Like all divorces, the results can be a sense of loss and a financial blow. But for military women, a divorce can be a breaking point — even putting them at greater risk for homelessness down the road.

It has an effect, too, on military kids. The military has more single moms than dads, and an estimated 30,000 of them have deployed in support of the wars in Iraq and Afghanistan.

Why military women are more burdened by divorce is unclear, although societal pressure is likely a factor.

"It's a strange situation, where there's a fair amount of equality in terms of their military roles, but as the military increasingly treats women the same as it treats men in terms of their work expectations, however, society still expects them to fulfill their family roles. And that's not equally balanced between men and women," said David Segal, director of the Center for Research on Military Organization at the University of Maryland.

One speculation is that while more traditional men join the military, women who are attracted to military life are less conventional — and perhaps less willing to stay in a bad marriage.

About half of all married women in the military are married to a fellow service member, compared with less than 10 percent of military men. While it can be an advantage to be married to someone who understands military life, balancing two military careers poses challenges.

Read more here.

AC

March 10, 2011 in Divorce (grounds) | Permalink | Comments (1) | TrackBack (0)

Thursday, February 24, 2011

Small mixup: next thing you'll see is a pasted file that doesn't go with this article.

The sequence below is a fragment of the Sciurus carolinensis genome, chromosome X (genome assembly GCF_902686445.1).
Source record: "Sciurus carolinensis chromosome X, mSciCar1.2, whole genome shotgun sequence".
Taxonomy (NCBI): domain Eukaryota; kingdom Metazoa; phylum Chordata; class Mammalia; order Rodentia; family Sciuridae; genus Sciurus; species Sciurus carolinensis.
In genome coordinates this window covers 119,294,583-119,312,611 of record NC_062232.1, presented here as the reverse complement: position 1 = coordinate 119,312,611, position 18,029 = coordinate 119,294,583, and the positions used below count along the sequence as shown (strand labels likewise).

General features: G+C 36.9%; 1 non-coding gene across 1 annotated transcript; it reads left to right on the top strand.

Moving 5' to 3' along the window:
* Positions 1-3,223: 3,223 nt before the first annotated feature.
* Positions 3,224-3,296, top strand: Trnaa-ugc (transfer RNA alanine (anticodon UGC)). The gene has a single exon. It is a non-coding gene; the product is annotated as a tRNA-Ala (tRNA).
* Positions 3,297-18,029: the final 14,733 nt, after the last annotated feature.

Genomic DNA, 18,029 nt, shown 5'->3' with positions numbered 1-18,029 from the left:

Montana Counseling Measure Fails

A Republican lawmaker wants to require couples with children under the age of 18 to undergo marriage counseling before getting a divorce.

Representative Tom McGillvray's bill would require couples to attend seven meetings with a counselor. He says divorce is ruining young children's lives and he wants parents to think twice before getting a divorce.

"I don't want you telling me what I can and can't do in my married life. I'm sure not going to tell anyone what they can and can't do in their married life. Last time I heard, we lived in a free country, people can make their own decisions," countered Rep. Edie McClafferty (D-Butte)

The bill died on the House floor in a 60-40 vote.

Read more here.

AC

February 24, 2011 in Divorce (grounds) | Permalink | Comments (1) | TrackBack (0)

Monday, February 21, 2011

Fight Styles Most Likely Leading to Divorce

From GoErie.com:

It's reasonable to assume that couples who scream and throw things at each other are the most likely to eventually divorce.

However, a study recently published by the University of Michigan reports that this is not necessarily the case. They studied 373 couples over a span of 16 years, beginning with the first year of marriage to see if they could determine risks of divorce based on fighting styles.

Toxic fighting styles

Contrary to popular belief, explosive fighting styles were not determined to be the most toxic style, according to this study. The most dangerous pattern is when one partner tries to calmly and objectively analyze a situation and the other partner withdraws.

When one partner tries to relate and sympathize with the other's point of view and that other partner withdraws, it is seen as a lack of interest in the relationship, which is very damaging. This pattern significantly lessens the longevity of a marriage.